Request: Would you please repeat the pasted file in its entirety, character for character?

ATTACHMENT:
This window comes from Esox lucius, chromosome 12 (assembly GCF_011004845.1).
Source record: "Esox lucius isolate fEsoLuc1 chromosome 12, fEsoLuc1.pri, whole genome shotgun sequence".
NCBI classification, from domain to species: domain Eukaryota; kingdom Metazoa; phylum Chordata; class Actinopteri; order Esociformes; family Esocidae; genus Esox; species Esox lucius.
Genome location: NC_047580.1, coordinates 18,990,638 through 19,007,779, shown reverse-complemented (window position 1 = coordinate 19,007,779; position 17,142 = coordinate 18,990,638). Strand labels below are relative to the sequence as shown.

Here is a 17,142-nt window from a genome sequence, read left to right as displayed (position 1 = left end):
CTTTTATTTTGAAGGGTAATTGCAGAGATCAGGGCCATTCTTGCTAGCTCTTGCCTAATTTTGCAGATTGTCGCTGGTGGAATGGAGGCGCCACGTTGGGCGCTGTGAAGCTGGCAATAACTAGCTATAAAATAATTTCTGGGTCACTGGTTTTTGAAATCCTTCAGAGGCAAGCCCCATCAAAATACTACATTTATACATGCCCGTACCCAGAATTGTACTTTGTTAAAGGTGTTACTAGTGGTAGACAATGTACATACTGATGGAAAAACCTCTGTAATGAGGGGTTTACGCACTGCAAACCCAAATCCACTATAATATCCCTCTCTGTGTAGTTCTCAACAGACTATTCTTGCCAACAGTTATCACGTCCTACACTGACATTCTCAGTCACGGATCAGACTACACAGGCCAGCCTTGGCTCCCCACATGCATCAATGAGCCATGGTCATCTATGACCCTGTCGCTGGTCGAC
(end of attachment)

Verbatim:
This window comes from Esox lucius, chromosome 12 (assembly GCF_011004845.1).
Source record: "Esox lucius isolate fEsoLuc1 chromosome 12, fEsoLuc1.pri, whole genome shotgun sequence".
NCBI classification, from domain to species: domain Eukaryota; kingdom Metazoa; phylum Chordata; class Actinopteri; order Esociformes; family Esocidae; genus Esox; species Esox lucius.
Genome location: NC_047580.1, coordinates 18,990,638 through 19,007,779, shown reverse-complemented (window position 1 = coordinate 19,007,779; position 17,142 = coordinate 18,990,638). Strand labels below are relative to the sequence as shown.

Here is a 17,142-nt window from a genome sequence, read left to right as displayed (position 1 = left end):
CTTTTATTTTGAAGGGTAATTGCAGAGATCAGGGCCATTCTTGCTAGCTCTTGCCTAATTTTGCAGATTGTCGCTGGTGGAATGGAGGCGCCACGTTGGGCGCTGTGAAGCTGGCAATAACTAGCTATAAAATAATTTCTGGGTCACTGGTTTTTGAAATCCTTCAGAGGCAAGCCCCATCAAAATACTACATTTATACATGCCCGTACCCAGAATTGTACTTTGTTAAAGGTGTTACTAGTGGTAGACAATGTACATACTGATGGAAAAACCTCTGTAATGAGGGGTTTACGCACTGCAAACCCAAATCCACTATAATATCCCTCTCTGTGTAGTTCTCAACAGACTATTCTTGCCAACAGTTATCACGTCCTACACTGACATTCTCAGTCACGGATCAGACTACACAGGCCAGCCTTGGCTCCCCACATGCATCAATGAGCCATGGTCATCTATGACCCTGTCGCTGGTCGAC